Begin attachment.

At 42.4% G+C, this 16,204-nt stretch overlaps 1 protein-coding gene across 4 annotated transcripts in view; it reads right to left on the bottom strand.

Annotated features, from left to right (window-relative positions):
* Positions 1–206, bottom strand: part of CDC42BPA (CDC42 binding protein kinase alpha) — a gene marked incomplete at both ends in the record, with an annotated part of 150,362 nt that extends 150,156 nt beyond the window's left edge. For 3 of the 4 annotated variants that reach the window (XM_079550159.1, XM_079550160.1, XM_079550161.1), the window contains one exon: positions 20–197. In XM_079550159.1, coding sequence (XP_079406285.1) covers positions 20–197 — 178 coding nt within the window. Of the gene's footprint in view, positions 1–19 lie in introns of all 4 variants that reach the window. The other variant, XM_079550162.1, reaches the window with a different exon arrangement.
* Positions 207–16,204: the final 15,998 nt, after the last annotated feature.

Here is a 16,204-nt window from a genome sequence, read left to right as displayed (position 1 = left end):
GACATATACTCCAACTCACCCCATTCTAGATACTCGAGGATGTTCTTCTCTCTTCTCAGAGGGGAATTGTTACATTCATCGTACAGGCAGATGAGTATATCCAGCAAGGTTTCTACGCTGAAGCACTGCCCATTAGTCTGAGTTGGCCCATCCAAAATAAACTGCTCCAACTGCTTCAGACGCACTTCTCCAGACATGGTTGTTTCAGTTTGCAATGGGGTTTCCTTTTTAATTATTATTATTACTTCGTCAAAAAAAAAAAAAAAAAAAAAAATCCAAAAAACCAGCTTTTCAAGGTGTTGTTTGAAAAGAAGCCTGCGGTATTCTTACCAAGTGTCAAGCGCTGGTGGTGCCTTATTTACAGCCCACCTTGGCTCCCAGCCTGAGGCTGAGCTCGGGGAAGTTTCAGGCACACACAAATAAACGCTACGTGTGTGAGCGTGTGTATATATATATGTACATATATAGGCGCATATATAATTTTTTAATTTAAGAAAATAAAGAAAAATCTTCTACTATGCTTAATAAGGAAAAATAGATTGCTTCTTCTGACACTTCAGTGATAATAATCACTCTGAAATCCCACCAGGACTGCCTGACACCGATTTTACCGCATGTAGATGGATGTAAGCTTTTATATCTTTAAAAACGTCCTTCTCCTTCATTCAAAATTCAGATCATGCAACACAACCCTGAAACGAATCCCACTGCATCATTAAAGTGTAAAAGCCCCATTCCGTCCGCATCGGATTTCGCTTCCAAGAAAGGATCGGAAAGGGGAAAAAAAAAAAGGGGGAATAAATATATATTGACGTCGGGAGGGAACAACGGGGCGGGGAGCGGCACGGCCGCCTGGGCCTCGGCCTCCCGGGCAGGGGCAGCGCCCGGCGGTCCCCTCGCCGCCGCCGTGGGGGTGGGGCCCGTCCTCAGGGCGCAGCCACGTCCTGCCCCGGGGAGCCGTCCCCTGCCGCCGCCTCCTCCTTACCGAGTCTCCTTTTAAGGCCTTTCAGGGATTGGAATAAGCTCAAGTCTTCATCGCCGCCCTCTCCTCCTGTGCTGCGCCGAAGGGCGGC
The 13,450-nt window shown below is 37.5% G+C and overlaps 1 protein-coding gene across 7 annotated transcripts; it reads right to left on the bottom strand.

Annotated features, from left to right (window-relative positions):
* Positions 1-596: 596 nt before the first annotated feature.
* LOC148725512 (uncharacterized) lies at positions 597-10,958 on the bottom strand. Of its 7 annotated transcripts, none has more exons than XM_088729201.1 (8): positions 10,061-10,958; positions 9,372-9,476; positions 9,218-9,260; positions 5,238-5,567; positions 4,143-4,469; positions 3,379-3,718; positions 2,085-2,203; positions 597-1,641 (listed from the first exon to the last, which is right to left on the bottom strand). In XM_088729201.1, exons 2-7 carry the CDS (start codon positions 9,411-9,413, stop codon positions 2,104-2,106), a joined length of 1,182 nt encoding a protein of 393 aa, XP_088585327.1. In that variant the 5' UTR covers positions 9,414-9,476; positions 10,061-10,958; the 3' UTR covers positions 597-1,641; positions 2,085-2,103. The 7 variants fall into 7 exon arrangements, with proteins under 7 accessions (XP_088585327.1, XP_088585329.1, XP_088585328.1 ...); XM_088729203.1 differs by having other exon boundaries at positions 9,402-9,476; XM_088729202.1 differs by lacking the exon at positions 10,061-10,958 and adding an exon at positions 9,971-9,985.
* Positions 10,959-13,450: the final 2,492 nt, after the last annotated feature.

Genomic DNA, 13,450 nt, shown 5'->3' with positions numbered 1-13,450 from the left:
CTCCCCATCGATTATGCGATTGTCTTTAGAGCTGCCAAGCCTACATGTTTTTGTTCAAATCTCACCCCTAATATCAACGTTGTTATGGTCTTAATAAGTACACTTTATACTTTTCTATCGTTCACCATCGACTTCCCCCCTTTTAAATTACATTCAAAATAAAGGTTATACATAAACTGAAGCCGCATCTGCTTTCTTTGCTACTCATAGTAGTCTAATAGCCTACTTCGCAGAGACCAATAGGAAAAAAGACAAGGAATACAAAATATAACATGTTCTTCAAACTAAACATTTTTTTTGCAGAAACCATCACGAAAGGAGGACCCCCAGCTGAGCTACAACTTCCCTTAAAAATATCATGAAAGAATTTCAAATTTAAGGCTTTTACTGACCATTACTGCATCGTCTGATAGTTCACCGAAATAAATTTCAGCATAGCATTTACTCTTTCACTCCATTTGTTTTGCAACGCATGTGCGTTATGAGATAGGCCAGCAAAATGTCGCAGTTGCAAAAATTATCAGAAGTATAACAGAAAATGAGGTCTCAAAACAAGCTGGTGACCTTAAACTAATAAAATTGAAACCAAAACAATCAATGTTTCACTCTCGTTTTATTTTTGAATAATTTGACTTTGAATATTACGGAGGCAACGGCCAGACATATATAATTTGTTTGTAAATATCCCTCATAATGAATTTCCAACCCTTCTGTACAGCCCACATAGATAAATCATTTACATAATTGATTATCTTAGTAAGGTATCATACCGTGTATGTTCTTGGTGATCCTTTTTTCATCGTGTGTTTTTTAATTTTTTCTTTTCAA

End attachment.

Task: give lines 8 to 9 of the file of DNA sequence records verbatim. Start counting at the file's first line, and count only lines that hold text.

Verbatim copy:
Annotated features, from left to right (window-relative positions):
* Positions 1-596: 596 nt before the first annotated feature.